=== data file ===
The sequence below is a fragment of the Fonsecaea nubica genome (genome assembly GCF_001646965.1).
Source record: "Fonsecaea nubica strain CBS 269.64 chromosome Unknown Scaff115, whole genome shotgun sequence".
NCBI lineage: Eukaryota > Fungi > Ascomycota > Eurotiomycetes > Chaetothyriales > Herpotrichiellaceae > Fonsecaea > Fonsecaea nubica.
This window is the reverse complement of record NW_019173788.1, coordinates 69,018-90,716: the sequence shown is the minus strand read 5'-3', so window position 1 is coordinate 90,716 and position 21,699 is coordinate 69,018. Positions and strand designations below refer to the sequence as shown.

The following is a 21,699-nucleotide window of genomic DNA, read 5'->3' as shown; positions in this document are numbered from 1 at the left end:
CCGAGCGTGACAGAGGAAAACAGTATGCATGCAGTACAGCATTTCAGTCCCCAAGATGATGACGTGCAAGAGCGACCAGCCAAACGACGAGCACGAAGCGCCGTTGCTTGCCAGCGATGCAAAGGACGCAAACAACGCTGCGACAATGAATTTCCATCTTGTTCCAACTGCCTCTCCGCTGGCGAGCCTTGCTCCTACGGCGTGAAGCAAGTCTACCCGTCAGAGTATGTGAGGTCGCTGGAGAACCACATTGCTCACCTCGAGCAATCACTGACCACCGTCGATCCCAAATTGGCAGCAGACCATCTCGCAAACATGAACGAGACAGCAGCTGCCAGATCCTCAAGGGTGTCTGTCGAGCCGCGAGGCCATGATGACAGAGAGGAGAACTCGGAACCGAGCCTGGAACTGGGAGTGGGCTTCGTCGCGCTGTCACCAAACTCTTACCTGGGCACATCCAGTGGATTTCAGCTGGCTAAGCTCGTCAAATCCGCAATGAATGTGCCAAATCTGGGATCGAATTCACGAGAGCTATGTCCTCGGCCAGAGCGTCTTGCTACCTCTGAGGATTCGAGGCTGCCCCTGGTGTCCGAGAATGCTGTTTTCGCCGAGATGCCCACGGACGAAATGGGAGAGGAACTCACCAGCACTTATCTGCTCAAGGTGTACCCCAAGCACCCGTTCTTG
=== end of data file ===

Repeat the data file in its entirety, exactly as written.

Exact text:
The sequence below is a fragment of the Fonsecaea nubica genome (genome assembly GCF_001646965.1).
Source record: "Fonsecaea nubica strain CBS 269.64 chromosome Unknown Scaff115, whole genome shotgun sequence".
NCBI lineage: Eukaryota > Fungi > Ascomycota > Eurotiomycetes > Chaetothyriales > Herpotrichiellaceae > Fonsecaea > Fonsecaea nubica.
This window is the reverse complement of record NW_019173788.1, coordinates 69,018-90,716: the sequence shown is the minus strand read 5'-3', so window position 1 is coordinate 90,716 and position 21,699 is coordinate 69,018. Positions and strand designations below refer to the sequence as shown.

The following is a 21,699-nucleotide window of genomic DNA, read 5'->3' as shown; positions in this document are numbered from 1 at the left end:
CCGAGCGTGACAGAGGAAAACAGTATGCATGCAGTACAGCATTTCAGTCCCCAAGATGATGACGTGCAAGAGCGACCAGCCAAACGACGAGCACGAAGCGCCGTTGCTTGCCAGCGATGCAAAGGACGCAAACAACGCTGCGACAATGAATTTCCATCTTGTTCCAACTGCCTCTCCGCTGGCGAGCCTTGCTCCTACGGCGTGAAGCAAGTCTACCCGTCAGAGTATGTGAGGTCGCTGGAGAACCACATTGCTCACCTCGAGCAATCACTGACCACCGTCGATCCCAAATTGGCAGCAGACCATCTCGCAAACATGAACGAGACAGCAGCTGCCAGATCCTCAAGGGTGTCTGTCGAGCCGCGAGGCCATGATGACAGAGAGGAGAACTCGGAACCGAGCCTGGAACTGGGAGTGGGCTTCGTCGCGCTGTCACCAAACTCTTACCTGGGCACATCCAGTGGATTTCAGCTGGCTAAGCTCGTCAAATCCGCAATGAATGTGCCAAATCTGGGATCGAATTCACGAGAGCTATGTCCTCGGCCAGAGCGTCTTGCTACCTCTGAGGATTCGAGGCTGCCCCTGGTGTCCGAGAATGCTGTTTTCGCCGAGATGCCCACGGACGAAATGGGAGAGGAACTCACCAGCACTTATCTGCTCAAGGTGTACCCCAAGCACCCGTTCTTG